Romantic Poetry by James R. Coggins

She asked for my help in studying for her English exam. She is an accountant and does not get poetry. It gave me an opportunity to reacquaint myself with English poets of the 18th and 19th centuries.

This was the era of “Romantic Poetry.” This poetry was not about courtship between men and women but part of an important and often underestimated philosophical and cultural phenomenon called the Romantic Movement. It was a movement focused on nature and emotion. To a large extent, it was a reaction against the Enlightenment with its focus on reason and the rise of science with its emphasis on rational investigation and proof. Romantics did not approach nature to catalogue and investigate it as scientists did. They did not approach nature to exploit it as the capitalists of the Industrial Revolution did. They did not approach nature to see the hand of the Creator God behind it. They approached nature to commune with the divine spirit within nature. The religion of this movement was Deism, which sees God as being part of nature rather than as a conscious Being behind nature.

William Wordsworth was one of the central poets in this movement. He wrote “There is a spirit in the woods” (“Nutting”) and “To her fair works did Nature link the human soul that through me ran” (“Lines Written in Early Spring”). He described “a presence that disturbs me with the joy of elevated thoughts…a motion and a spirit, that impels all thinking things…and rolls through all things” (“Lines Composed a Few Miles above Tintern Abbey”).

Matthew Arnold wrote about “The Scholar Gypsy,” a university student who grew tired of the academic rat race and went off into the countryside, where he became a sort of ghostly presence fused with the spirit of nature. In contrast to this seeking of a deeper meaning in nature, Arnold described the “languid doubt” of the nominal Christianity of his day, the empty ritual of the established church. He described Christians as “light half-believers of our casual creeds…who hesitate and falter life away” instead of really living. Most famously, in “Dover Beach,” Arnold described Christian faith as a belief that was receding like an ebb tide: “The Sea of Faith was once, too, at the full…But now I only hear its melancholy, long, withdrawing roar, retreating.”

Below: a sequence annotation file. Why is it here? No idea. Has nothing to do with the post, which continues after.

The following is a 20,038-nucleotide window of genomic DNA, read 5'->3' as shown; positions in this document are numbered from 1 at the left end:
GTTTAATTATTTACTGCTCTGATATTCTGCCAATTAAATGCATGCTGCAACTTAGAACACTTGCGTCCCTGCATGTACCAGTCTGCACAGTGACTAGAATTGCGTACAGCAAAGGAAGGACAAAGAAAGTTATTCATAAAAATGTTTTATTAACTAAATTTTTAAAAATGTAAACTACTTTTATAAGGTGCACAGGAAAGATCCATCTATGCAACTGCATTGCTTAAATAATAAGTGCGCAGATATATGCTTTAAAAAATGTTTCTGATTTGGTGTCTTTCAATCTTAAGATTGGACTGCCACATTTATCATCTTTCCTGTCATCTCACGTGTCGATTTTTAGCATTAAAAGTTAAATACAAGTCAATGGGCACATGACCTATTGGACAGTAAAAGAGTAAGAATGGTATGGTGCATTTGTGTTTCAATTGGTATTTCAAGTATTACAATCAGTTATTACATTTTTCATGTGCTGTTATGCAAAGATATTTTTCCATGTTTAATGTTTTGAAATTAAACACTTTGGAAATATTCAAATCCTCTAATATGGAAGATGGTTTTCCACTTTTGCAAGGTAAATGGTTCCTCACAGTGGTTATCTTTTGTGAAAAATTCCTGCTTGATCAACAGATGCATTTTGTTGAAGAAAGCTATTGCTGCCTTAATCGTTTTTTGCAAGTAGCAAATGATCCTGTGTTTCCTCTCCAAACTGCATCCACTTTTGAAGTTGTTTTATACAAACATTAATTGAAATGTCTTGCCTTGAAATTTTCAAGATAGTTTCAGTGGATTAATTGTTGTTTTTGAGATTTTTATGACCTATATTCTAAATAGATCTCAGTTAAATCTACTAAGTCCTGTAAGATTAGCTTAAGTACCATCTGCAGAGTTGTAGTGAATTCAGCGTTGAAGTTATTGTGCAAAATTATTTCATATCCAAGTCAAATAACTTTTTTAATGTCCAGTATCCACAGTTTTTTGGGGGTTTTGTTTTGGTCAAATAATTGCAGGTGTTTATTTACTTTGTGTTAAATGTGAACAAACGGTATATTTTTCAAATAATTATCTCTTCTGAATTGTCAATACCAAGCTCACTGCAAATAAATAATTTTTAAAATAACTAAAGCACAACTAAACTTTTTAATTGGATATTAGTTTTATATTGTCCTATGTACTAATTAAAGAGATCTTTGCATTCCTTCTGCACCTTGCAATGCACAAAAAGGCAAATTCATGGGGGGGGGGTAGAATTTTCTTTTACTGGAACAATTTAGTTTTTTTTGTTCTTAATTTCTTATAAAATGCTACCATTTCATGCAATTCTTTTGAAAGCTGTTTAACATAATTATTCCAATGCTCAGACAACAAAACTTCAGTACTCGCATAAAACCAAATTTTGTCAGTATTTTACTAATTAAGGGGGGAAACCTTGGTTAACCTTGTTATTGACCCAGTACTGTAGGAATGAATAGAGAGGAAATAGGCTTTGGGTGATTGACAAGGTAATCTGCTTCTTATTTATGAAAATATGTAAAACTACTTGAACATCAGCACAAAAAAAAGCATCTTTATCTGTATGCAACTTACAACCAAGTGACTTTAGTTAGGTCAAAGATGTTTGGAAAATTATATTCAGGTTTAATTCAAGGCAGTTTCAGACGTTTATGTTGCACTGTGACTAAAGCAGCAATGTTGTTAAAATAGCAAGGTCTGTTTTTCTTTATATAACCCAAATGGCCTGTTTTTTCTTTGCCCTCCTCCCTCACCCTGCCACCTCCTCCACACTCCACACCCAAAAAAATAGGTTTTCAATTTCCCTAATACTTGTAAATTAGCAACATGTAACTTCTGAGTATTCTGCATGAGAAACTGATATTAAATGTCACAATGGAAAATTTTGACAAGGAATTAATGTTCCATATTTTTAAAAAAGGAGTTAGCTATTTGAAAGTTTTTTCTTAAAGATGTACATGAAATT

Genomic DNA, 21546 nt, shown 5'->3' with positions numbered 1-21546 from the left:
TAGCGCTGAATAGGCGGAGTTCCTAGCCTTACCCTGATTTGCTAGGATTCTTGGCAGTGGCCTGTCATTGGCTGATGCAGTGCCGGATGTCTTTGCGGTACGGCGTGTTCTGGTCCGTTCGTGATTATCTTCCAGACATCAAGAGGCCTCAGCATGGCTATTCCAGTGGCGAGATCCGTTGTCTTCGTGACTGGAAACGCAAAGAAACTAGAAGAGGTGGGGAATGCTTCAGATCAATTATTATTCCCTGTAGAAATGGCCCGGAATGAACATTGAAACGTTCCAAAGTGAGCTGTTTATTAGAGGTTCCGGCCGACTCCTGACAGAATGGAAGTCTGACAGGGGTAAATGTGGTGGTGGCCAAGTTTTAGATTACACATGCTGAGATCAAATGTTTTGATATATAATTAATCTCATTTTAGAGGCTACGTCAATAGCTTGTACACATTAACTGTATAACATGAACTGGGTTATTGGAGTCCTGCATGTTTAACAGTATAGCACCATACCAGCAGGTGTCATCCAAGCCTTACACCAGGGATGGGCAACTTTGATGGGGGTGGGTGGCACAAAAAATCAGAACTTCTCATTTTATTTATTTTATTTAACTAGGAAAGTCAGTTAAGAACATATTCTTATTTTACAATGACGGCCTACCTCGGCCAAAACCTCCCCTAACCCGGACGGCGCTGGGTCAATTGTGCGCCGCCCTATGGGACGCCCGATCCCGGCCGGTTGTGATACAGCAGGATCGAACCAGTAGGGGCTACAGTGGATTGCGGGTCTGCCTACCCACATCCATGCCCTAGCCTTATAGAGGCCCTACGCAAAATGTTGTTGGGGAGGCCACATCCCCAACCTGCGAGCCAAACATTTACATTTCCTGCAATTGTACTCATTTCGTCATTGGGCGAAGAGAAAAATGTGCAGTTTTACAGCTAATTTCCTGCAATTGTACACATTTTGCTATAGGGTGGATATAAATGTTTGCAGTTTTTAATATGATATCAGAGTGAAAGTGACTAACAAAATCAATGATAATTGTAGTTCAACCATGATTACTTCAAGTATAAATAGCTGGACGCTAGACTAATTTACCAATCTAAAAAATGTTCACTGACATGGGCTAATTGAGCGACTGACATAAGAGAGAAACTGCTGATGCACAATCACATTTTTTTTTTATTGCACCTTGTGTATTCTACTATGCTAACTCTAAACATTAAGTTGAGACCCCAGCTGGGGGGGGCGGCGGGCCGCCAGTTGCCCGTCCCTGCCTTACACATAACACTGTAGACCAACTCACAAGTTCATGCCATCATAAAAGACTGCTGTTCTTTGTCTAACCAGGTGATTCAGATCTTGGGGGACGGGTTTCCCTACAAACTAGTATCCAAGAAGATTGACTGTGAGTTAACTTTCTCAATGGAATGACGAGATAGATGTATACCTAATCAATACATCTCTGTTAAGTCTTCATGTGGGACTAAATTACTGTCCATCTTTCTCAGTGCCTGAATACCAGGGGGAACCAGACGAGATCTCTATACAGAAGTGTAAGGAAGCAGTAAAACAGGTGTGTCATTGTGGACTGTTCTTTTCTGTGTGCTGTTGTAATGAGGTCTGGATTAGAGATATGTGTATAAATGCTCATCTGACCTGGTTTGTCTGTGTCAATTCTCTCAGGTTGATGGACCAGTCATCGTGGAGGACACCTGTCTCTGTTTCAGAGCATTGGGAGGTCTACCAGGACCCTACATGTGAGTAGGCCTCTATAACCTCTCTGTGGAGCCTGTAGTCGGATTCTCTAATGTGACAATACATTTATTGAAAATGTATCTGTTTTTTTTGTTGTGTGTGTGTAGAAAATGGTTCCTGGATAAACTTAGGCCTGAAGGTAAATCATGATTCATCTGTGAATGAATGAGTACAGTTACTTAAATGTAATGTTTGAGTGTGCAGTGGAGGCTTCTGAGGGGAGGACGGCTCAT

The impact of the Romantic Movement is often overlooked and underestimated. It is the foundation of the modern environmental movement. Its ripples can be felt in the charismatic movement in churches, which is strong on emotion and weak on systematic theology. In popular culture, it can be found in the music of John Denver and “the force” in Star Wars.

 And yet that is not all that was going on in the 18th and 19th centuries. While the established church was dying, this was also the era of the evangelical revivals and the Great Awakening, which brought tens of millions of people in England and the United States to faith in Jesus and sparked reforms that profoundly changed society for the better.

And there was also the poetry of Robert Browning, particularly “An Epistle Containing the Strange Medical Experience of Karshish, the Arab Physician.” This long narrative poem is supposedly a letter from a first-century scientist traveling through the Middle East and sending specimens and observations back to his colleague and mentor, Abib. In his travels, Karshish comes across a man who was raised from the dead by a traveling Jewish holy man. We, of course, recognize this man as Lazarus. Having experienced eternity, Lazarus has a profoundly altered understanding; he is almost indifferent to physical danger but highly alert to spiritual danger. In encountering Lazarus, Karshish unexpectedly encounters the reality of God, and it astounds him: “So, the All-Great were the All-Loving too—So through the thunder comes a human voice.”

As we ponder the decline of Christian faith in our own modern Western world, this is a helpful reminder that the tides of philosophy and culture do not all flow in one, inexorable direction. Underneath, there are unseen and unsuspected undercurrents, flowing in ways we cannot predict. God is at work, often in times and ways we do not expect.

About jrcoggins

James R. Coggins is a professional writer and editor based in British Columbia, Canada. He wrote his first novel in high school, but, fortunately for his later reputation as a writer, it was never published. He briefly served as a Christian magazine editor (for just over 20 years). He has written everything from scholarly and encyclopedia articles to jokes in Reader’s Digest (the jokes paid better). His six and a half published books include four John Smyth murder mysteries and one other, stand-alone novel. In his spare time, he operates Mill Lake Books, a small publishing imprint. His website is
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